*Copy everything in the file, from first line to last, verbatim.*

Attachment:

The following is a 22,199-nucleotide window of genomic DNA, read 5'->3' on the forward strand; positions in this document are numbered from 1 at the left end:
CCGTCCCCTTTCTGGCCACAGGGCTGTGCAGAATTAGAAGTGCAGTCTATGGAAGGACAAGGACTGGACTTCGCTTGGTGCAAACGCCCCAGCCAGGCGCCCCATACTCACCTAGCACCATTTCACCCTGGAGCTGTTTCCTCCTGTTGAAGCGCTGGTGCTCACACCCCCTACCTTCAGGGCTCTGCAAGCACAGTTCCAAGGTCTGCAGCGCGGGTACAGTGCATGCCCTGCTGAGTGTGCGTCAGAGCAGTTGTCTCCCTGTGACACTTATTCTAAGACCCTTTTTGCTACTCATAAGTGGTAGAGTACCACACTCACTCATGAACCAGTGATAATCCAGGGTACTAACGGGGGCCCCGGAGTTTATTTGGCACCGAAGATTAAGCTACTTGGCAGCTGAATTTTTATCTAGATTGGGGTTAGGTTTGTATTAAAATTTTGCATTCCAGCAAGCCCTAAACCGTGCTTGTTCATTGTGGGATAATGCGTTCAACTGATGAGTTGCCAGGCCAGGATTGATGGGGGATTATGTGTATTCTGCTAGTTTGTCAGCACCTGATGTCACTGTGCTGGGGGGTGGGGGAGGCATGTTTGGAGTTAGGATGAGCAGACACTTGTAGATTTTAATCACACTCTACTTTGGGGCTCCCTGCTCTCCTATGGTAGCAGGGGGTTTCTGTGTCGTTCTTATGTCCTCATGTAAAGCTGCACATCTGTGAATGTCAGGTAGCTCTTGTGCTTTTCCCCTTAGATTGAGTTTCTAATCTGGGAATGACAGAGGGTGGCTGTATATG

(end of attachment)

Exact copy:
The following is a 22,199-nucleotide window of genomic DNA, read 5'->3' on the forward strand; positions in this document are numbered from 1 at the left end:
CCGTCCCCTTTCTGGCCACAGGGCTGTGCAGAATTAGAAGTGCAGTCTATGGAAGGACAAGGACTGGACTTCGCTTGGTGCAAACGCCCCAGCCAGGCGCCCCATACTCACCTAGCACCATTTCACCCTGGAGCTGTTTCCTCCTGTTGAAGCGCTGGTGCTCACACCCCCTACCTTCAGGGCTCTGCAAGCACAGTTCCAAGGTCTGCAGCGCGGGTACAGTGCATGCCCTGCTGAGTGTGCGTCAGAGCAGTTGTCTCCCTGTGACACTTATTCTAAGACCCTTTTTGCTACTCATAAGTGGTAGAGTACCACACTCACTCATGAACCAGTGATAATCCAGGGTACTAACGGGGGCCCCGGAGTTTATTTGGCACCGAAGATTAAGCTACTTGGCAGCTGAATTTTTATCTAGATTGGGGTTAGGTTTGTATTAAAATTTTGCATTCCAGCAAGCCCTAAACCGTGCTTGTTCATTGTGGGATAATGCGTTCAACTGATGAGTTGCCAGGCCAGGATTGATGGGGGATTATGTGTATTCTGCTAGTTTGTCAGCACCTGATGTCACTGTGCTGGGGGGTGGGGGAGGCATGTTTGGAGTTAGGATGAGCAGACACTTGTAGATTTTAATCACACTCTACTTTGGGGCTCCCTGCTCTCCTATGGTAGCAGGGGGTTTCTGTGTCGTTCTTATGTCCTCATGTAAAGCTGCACATCTGTGAATGTCAGGTAGCTCTTGTGCTTTTCCCCTTAGATTGAGTTTCTAATCTGGGAATGACAGAGGGTGGCTGTATATG